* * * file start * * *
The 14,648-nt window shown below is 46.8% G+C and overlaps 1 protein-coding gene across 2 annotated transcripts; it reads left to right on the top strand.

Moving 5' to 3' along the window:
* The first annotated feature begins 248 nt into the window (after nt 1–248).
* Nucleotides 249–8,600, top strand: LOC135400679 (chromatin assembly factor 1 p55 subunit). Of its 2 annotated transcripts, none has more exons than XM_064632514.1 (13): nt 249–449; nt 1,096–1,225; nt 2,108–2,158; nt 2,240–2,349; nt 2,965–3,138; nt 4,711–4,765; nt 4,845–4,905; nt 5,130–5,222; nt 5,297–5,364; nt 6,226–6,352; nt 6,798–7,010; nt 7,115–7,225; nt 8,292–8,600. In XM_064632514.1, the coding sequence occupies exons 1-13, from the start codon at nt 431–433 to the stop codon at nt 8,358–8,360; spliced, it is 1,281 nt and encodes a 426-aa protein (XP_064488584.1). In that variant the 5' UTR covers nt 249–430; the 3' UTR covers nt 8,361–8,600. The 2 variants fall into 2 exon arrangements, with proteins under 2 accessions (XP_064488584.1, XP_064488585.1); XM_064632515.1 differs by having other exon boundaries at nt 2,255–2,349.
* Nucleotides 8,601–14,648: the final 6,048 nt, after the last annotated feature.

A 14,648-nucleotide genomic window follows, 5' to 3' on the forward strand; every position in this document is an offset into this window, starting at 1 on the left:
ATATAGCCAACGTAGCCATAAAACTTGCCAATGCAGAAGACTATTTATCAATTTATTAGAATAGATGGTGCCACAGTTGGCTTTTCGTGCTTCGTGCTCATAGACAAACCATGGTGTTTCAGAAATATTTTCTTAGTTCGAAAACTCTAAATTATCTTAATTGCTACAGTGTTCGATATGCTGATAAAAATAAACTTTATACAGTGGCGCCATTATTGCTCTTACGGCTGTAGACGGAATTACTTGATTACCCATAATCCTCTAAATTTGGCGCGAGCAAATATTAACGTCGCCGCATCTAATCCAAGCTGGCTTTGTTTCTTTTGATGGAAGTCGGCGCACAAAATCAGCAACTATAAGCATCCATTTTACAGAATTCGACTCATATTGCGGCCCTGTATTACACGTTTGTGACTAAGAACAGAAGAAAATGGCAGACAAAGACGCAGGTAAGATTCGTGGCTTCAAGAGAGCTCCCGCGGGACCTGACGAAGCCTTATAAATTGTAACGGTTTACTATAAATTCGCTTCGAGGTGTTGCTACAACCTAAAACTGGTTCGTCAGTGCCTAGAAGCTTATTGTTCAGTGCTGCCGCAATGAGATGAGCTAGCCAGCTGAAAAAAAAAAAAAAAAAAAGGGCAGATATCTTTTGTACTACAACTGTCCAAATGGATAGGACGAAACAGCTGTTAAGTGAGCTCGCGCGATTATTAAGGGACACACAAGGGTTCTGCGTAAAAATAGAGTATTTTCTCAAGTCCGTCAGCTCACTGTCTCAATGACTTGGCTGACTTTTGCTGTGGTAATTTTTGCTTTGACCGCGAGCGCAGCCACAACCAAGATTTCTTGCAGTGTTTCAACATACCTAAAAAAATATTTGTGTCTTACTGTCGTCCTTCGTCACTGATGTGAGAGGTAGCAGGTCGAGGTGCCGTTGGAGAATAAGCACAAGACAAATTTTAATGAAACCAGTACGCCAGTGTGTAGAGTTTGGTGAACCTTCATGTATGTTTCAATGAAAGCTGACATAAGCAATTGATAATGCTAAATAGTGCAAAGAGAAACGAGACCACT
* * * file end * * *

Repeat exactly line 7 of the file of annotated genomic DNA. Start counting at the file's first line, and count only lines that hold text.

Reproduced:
ATATAGCCAACGTAGCCATAAAACTTGCCAATGCAGAAGACTATTTATCAATTTATTAGAATAGATGGTGCCACAGTTGGCTTTTCGTGCTTCGTGCTCATAGACAAACCATGGTGTTTCAGAAATATTTTCTTAGTTCGAAAACTCTAAATTATCTTAATTGCTACAGTGTTCGATATGCTGATAAAAATAAACTTTATACAGTGGCGCCATTATTGCTCTTACGGCTGTAGACGGAATTACTTGATTACCCATAATCCTCTAAATTTGGCGCGAGCAAATATTAACGTCGCCGCATCTAATCCAAGCTGGCTTTGTTTCTTTTGATGGAAGTCGGCGCACAAAATCAGCAACTATAAGCATCCATTTTACAGAATTCGACTCATATTGCGGCCCTGTATTACACGTTTGTGACTAAGAACAGAAGAAAATGGCAGACAAAGACGCAGGTAAGATTCGTGGCTTCAAGAGAGCTCCCGCGGGACCTGACGAAGCCTTATAAATTGTAACGGTTTACTATAAATTCGCTTCGAGGTGTTGCTACAACCTAAAACTGGTTCGTCAGTGCCTAGAAGCTTATTGTTCAGTGCTGCCGCAATGAGATGAGCTAGCCAGCTGAAAAAAAAAAAAAAAAAAAGGGCAGATATCTTTTGTACTACAACTGTCCAAATGGATAGGACGAAACAGCTGTTAAGTGAGCTCGCGCGATTATTAAGGGACACACAAGGGTTCTGCGTAAAAATAGAGTATTTTCTCAAGTCCGTCAGCTCACTGTCTCAATGACTTGGCTGACTTTTGCTGTGGTAATTTTTGCTTTGACCGCGAGCGCAGCCACAACCAAGATTTCTTGCAGTGTTTCAACATACCTAAAAAAATATTTGTGTCTTACTGTCGTCCTTCGTCACTGATGTGAGAGGTAGCAGGTCGAGGTGCCGTTGGAGAATAAGCACAAGACAAATTTTAATGAAACCAGTACGCCAGTGTGTAGAGTTTGGTGAACCTTCATGTATGTTTCAATGAAAGCTGACATAAGCAATTGATAATGCTAAATAGTGCAAAGAGAAACGAGACCACT